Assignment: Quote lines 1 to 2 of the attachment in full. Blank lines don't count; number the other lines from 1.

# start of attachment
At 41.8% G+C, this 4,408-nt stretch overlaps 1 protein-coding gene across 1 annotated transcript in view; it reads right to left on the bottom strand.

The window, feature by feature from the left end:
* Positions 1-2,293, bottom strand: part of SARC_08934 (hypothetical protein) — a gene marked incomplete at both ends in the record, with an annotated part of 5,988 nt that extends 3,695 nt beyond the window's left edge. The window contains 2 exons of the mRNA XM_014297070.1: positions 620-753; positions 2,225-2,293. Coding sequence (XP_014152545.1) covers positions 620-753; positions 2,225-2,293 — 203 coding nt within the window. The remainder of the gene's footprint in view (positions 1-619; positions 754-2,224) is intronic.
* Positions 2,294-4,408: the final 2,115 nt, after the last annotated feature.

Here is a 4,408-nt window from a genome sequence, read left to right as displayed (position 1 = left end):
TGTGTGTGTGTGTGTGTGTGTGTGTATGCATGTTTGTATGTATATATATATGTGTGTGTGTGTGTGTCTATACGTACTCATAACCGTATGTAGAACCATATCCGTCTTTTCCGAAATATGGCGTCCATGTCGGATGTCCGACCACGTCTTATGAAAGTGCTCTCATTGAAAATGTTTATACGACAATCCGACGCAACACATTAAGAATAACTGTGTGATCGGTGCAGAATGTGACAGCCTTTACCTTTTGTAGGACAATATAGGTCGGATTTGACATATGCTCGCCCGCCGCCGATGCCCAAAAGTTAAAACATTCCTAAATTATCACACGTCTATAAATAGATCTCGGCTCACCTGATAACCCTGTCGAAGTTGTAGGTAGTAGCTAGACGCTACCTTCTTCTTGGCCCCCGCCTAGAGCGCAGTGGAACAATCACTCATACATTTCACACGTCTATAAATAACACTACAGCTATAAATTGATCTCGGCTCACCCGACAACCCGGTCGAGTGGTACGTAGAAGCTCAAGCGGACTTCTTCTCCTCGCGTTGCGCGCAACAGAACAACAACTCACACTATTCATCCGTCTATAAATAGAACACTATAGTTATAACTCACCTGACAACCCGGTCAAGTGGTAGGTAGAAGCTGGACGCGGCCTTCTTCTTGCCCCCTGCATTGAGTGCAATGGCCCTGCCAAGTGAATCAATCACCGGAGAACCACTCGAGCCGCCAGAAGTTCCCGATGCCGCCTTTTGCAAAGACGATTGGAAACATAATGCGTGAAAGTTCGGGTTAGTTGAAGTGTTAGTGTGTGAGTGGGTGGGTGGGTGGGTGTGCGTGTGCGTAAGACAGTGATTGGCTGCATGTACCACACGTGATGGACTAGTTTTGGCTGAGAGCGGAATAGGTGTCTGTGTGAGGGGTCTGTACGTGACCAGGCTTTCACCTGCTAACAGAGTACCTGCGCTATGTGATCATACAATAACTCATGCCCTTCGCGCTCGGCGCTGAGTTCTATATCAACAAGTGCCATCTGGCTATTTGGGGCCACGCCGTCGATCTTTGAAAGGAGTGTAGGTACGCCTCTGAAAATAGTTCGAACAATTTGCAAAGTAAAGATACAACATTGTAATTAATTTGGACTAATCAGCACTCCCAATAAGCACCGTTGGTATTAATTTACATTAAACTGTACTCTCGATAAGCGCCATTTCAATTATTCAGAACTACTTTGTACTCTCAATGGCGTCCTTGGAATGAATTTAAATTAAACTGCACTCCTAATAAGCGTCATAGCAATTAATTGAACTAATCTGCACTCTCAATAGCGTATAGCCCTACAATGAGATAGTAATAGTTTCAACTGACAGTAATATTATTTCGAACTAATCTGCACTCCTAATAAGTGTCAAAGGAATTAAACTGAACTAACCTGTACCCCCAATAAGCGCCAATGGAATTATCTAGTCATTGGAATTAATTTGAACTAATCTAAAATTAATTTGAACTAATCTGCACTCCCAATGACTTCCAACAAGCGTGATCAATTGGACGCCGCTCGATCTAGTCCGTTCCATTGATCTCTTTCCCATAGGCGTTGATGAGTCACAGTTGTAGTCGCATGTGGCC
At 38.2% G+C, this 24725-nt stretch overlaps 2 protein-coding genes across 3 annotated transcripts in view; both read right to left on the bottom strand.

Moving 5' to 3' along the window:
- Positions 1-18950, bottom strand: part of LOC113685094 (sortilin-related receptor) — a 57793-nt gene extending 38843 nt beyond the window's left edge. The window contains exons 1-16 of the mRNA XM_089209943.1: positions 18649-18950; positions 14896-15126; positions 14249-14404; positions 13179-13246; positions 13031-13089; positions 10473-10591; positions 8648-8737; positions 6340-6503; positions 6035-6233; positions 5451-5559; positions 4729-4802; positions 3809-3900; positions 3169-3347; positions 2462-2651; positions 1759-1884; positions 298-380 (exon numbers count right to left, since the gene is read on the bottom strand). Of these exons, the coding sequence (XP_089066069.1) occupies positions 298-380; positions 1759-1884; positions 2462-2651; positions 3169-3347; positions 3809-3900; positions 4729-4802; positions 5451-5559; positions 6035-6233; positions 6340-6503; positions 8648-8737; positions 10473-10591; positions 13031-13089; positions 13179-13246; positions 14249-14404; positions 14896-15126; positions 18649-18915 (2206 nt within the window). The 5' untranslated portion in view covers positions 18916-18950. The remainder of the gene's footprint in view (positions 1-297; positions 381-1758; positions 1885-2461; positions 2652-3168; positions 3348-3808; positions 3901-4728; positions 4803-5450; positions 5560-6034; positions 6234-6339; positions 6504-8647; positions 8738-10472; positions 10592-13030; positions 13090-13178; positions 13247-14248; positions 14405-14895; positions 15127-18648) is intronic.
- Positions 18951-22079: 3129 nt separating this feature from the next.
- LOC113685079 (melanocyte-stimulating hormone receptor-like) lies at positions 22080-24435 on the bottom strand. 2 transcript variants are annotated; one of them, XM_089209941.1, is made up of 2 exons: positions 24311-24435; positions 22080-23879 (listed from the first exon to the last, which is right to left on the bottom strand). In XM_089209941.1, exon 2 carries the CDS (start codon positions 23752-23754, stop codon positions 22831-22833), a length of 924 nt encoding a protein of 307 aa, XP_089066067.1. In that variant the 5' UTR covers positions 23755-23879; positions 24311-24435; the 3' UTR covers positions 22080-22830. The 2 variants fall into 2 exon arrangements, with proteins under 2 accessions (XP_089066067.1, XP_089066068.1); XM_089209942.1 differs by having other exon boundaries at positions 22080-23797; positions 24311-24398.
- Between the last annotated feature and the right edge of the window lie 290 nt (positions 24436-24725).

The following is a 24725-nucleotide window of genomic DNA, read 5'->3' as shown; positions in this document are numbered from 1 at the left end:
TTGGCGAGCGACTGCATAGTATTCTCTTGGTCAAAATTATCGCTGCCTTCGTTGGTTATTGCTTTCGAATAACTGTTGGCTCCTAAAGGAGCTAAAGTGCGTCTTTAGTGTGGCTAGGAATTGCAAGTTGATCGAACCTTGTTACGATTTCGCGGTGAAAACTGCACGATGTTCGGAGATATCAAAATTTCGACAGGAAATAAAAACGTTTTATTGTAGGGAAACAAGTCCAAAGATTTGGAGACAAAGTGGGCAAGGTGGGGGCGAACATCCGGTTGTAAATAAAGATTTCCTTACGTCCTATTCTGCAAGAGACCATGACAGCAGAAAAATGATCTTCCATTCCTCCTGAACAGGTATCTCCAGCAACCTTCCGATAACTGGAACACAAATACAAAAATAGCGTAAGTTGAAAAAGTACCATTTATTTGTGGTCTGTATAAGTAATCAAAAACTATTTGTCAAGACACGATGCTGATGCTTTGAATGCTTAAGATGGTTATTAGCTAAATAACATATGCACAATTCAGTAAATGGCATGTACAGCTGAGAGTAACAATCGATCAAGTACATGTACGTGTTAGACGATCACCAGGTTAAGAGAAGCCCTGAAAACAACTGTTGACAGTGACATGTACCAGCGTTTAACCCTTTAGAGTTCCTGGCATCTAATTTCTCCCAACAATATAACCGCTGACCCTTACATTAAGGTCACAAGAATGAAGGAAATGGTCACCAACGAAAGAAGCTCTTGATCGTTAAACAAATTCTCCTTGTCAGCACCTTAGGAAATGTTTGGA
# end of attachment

At 41.8% G+C, this 4,408-nt stretch overlaps 1 protein-coding gene across 1 annotated transcript in view; it reads right to left on the bottom strand.

The window, feature by feature from the left end: